But if you're dead set on Europe there is another possibility: if you take a Masters (one year programme) in England you can not only work while studying (20 hours per week at the present), but you're also eligible for a two year post graduation work permit which is itself extendible for another two years. After you've been here five years you can qualify for what's known as Indefinite Leave to Remain, effectively a UK green card. Naturalisation can take place immediately after securing Indefinite Leave.

I've known several people who have followed that route and once you're a British citizen your other goals (living in Belgium, etc) would fall into place. But note that while this option is on the table at present, in this environment pretty much anything immigration related can change.

So I don't think your goal to live outside the US is a pipe dream. Its most definitely achievable. It would seem there are multiple avenues available to yourself; its more a matter of setting course (i.e., Canada, UK) the casting off.

Best of luck!

Oh yeh, in my second paragraph I only put legally in parenthesis as generally in these threads someone will chime in with advise along the lines of "just go", or they know / heard of someone who went to Europe as a tourist and lived for several years working without status or an employment permit.

Don't do that. You really don't to be an illegal immigrant, overstaying a tourist visa then further breaking the law by illegally working. Even before the economic problems governments here were starting to crack down on this. I know of one young lady who overstayed then worked illegally here in London. When she was caught not only was she deported (after being detained for several weeks) but she earned herself a 10 year travel ban from entering the UK as well as an eye popping fine (taxes owed in income earned in the UK).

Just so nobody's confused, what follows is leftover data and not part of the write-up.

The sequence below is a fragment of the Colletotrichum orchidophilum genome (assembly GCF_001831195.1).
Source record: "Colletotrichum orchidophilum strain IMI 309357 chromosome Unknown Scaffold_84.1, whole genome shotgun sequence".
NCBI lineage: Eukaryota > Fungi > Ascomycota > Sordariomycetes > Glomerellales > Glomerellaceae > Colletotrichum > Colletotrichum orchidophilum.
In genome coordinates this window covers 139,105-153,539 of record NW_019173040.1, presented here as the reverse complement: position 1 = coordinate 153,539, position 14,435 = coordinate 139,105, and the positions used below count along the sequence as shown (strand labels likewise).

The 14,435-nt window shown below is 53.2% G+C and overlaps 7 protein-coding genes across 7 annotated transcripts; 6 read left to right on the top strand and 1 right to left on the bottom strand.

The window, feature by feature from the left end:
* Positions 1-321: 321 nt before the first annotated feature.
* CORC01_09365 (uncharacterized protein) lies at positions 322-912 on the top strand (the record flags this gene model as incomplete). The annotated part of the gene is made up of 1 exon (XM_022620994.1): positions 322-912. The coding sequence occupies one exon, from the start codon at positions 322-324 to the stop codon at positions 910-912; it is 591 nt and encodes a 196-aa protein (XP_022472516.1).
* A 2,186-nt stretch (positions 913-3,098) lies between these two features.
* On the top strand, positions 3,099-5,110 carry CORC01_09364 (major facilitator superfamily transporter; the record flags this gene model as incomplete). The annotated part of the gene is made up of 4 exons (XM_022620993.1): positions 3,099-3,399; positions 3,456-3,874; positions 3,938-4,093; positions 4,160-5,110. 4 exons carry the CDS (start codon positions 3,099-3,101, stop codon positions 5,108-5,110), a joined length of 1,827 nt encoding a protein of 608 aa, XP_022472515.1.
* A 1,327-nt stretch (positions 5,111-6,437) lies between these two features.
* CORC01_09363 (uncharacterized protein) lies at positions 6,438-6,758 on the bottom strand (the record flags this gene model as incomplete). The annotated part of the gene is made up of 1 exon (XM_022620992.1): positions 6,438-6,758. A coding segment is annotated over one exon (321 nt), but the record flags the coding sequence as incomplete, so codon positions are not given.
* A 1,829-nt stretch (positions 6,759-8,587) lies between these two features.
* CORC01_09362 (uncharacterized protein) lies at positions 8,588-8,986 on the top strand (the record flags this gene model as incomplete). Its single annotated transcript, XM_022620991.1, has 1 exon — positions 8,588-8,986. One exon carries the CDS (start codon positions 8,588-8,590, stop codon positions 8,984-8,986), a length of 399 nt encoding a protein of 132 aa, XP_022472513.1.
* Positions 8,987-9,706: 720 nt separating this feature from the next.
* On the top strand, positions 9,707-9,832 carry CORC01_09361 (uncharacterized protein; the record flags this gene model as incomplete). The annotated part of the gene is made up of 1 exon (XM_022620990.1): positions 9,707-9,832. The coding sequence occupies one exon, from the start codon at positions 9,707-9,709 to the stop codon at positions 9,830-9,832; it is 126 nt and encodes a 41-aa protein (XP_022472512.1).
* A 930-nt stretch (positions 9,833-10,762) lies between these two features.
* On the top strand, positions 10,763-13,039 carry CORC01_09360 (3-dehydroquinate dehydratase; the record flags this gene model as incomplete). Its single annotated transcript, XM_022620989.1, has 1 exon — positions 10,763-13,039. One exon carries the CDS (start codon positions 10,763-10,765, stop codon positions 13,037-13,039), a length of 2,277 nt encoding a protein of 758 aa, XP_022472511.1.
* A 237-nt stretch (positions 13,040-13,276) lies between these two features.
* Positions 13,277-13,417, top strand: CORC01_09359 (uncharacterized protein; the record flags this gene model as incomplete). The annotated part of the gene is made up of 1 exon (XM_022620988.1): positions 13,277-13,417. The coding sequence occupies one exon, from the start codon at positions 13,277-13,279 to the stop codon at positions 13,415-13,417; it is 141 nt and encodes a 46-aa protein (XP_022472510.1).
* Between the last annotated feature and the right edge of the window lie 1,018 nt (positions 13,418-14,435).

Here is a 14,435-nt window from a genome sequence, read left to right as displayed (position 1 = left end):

Working illegally is just not worth it, especially so as poor economies make governments seriously crack down on illegals

posted by Mutant at 12:11 AM on March 9, 2010 [2 favorites]

Agreed with Mutant.

Depending on where you're from, the Tier 5 Youth Mobility Scheme in the UK may be an option for you.

Singapore is very welcoming of expats and has a large IT industry.

Most countries are making it harder to relocate. I work for an organisation based in the Netherlands that has had to cancel jobs because we can't get visas approved. At least in the UK, there are other options like Highly Skilled Migrant and Youth Mobility and as Mutant says, become a citizen from here.